A Small Horizontally Transferred Gene Cluster Contributes to the Sporulation of Alternaria alternata.
ABSTRACT: Horizontal gene transfer (HGT) has been identified as an important source of genomic innovation in fungi. However, how HGT drove the evolution of Alternaria alternata, a necrotrophic fungus which can be ubiquitously isolated from soil and various plants and decaying plant materials is largely known. In this study, we identified 12 protein-encoding genes that are likely acquired from lineages outside Pezizomycotina. Phylogenetic trees and approximately unbiased comparative topology tests strongly supported the evolutionary origin of these genes. According to their predicted functions, these HGT candidates are involved in nitrogen and carbohydrate metabolism. Especially, five genes of them were likely transferred as a physically linked cluster from Tremellales (Basidiomycota). Functionally knocking out the five-gene cluster in an A. alternata isolate causing citrus brown spot resulted in an 80% decrease in asexual spore production in the deletion mutant. We further knocked out each of these five genes in this cluster and the resultant single-gene deletion mutants exhibited a various degree of reduction in spore production. Except for conidiation, functions of these genes associated with vegetative growth, stress tolerance, and virulence are very limited. Our results provide new evidence that HGT has played important roles over the course of the evolution of filamentous fungi.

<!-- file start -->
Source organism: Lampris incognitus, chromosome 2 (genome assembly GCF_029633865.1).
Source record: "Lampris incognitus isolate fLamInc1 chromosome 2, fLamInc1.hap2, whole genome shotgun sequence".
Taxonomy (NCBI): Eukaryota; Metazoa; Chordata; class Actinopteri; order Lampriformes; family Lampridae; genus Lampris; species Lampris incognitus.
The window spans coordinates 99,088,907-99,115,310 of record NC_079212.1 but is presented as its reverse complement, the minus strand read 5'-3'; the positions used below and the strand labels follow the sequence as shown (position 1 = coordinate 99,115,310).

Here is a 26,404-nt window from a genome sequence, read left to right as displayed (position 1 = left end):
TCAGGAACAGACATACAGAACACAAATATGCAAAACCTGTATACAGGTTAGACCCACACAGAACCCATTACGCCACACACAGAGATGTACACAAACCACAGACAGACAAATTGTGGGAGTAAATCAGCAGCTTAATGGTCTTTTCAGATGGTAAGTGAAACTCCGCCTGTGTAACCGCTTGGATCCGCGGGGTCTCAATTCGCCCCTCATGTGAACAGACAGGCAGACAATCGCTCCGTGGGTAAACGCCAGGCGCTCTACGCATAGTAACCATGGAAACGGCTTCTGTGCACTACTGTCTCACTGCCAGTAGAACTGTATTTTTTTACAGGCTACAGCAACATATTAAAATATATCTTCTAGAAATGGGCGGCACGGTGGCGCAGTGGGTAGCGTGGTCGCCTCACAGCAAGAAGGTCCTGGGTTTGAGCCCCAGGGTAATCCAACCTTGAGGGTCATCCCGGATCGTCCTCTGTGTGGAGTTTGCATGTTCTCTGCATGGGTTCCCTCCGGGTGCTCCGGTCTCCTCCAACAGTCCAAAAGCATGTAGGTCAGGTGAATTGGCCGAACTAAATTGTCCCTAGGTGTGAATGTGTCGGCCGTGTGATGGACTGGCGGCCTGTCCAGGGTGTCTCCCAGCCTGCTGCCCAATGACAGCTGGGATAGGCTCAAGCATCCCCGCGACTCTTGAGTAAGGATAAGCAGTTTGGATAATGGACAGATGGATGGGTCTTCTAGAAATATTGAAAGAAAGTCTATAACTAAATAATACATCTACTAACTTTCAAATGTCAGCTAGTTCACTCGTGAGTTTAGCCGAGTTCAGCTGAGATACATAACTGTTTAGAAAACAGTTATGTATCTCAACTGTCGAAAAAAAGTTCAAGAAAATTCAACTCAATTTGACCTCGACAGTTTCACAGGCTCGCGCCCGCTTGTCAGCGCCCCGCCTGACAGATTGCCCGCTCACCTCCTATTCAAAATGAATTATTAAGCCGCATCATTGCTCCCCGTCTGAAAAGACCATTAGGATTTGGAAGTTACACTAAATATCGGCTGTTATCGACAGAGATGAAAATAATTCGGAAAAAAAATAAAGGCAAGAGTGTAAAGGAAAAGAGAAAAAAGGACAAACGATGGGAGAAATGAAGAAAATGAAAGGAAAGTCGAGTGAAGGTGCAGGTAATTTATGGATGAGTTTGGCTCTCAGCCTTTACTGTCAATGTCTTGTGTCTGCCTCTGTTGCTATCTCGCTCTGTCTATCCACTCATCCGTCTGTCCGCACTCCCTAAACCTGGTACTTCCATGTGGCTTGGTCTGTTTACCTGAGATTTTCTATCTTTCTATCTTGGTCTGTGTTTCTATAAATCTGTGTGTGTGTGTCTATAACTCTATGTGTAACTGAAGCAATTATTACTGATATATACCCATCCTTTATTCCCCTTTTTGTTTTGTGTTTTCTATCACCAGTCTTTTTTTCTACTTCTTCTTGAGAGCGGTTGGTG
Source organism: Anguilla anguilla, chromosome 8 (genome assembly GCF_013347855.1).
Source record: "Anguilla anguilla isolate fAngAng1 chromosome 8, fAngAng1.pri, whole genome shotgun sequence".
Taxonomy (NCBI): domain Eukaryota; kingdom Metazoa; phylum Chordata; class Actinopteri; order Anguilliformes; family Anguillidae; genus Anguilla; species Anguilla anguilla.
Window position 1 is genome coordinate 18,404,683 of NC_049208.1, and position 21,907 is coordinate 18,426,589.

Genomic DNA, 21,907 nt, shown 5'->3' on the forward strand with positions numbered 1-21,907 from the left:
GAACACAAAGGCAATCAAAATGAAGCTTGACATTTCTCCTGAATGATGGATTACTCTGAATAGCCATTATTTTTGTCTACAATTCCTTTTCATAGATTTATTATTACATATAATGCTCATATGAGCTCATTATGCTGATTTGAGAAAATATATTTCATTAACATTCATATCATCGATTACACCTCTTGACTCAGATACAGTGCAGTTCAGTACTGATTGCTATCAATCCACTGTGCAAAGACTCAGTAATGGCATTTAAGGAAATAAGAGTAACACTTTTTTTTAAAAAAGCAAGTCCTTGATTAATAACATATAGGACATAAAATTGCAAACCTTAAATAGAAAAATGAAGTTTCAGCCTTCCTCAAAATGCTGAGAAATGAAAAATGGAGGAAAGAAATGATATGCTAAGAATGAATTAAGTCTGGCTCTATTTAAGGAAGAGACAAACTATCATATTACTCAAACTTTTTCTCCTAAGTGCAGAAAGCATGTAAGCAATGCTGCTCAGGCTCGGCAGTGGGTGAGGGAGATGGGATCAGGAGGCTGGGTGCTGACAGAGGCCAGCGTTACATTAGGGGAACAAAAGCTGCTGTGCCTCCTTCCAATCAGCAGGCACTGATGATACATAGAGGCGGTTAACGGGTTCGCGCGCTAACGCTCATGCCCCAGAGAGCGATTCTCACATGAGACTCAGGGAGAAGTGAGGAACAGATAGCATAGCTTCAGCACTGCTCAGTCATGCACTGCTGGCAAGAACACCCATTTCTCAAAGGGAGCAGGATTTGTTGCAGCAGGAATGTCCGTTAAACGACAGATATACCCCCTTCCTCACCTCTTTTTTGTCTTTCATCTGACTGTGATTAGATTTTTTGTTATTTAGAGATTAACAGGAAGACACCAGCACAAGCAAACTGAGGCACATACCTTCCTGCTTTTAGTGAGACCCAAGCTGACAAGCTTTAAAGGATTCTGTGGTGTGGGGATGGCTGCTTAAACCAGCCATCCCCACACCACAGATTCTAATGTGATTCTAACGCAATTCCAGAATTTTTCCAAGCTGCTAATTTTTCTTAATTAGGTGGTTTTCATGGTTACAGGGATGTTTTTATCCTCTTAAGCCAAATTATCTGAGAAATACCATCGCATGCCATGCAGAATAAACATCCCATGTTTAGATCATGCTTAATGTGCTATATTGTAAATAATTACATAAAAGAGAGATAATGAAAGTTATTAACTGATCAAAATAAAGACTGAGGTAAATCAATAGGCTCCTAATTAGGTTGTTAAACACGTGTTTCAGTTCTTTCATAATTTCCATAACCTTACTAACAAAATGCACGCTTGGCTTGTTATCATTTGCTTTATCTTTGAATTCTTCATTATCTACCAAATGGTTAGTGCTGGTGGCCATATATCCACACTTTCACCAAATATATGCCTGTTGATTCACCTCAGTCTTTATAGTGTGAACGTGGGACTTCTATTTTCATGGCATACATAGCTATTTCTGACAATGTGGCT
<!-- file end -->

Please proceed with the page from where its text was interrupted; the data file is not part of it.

Project description:BACKGROUND: Horizontal gene transfer (HGT) is the stable transmission of genetic material between organisms by means other than vertical inheritance. HGT has an important role in the evolution of prokaryotes but is relatively rare in eukaryotes. HGT has been shown to contribute to virulence in eukaryotic pathogens. We studied the importance of HGT in plant pathogenic fungi by identifying horizontally transferred genes in the genomes of three members of the genus Colletotrichum. RESULTS: We identified eleven HGT events from bacteria into members of the genus Colletotrichum or their ancestors. The HGT events include genes involved in amino acid, lipid and sugar metabolism as well as lytic enzymes. Additionally, the putative minimal dates of transference were calculated using a time calibrated phylogenetic tree. This analysis reveals a constant flux of genes from bacteria to fungi throughout the evolution of subphylum Pezizomycotina. CONCLUSIONS: Genes that are typically transferred by HGT are those that are constantly subject to gene duplication and gene loss. The functions of some of these genes suggest roles in niche adaptation and virulence. We found no evidence of a burst of HGT events coinciding with major geological events. In contrast, HGT appears to be a constant, albeit rare phenomenon in the Pezizomycotina, occurring at a steady rate during their evolution.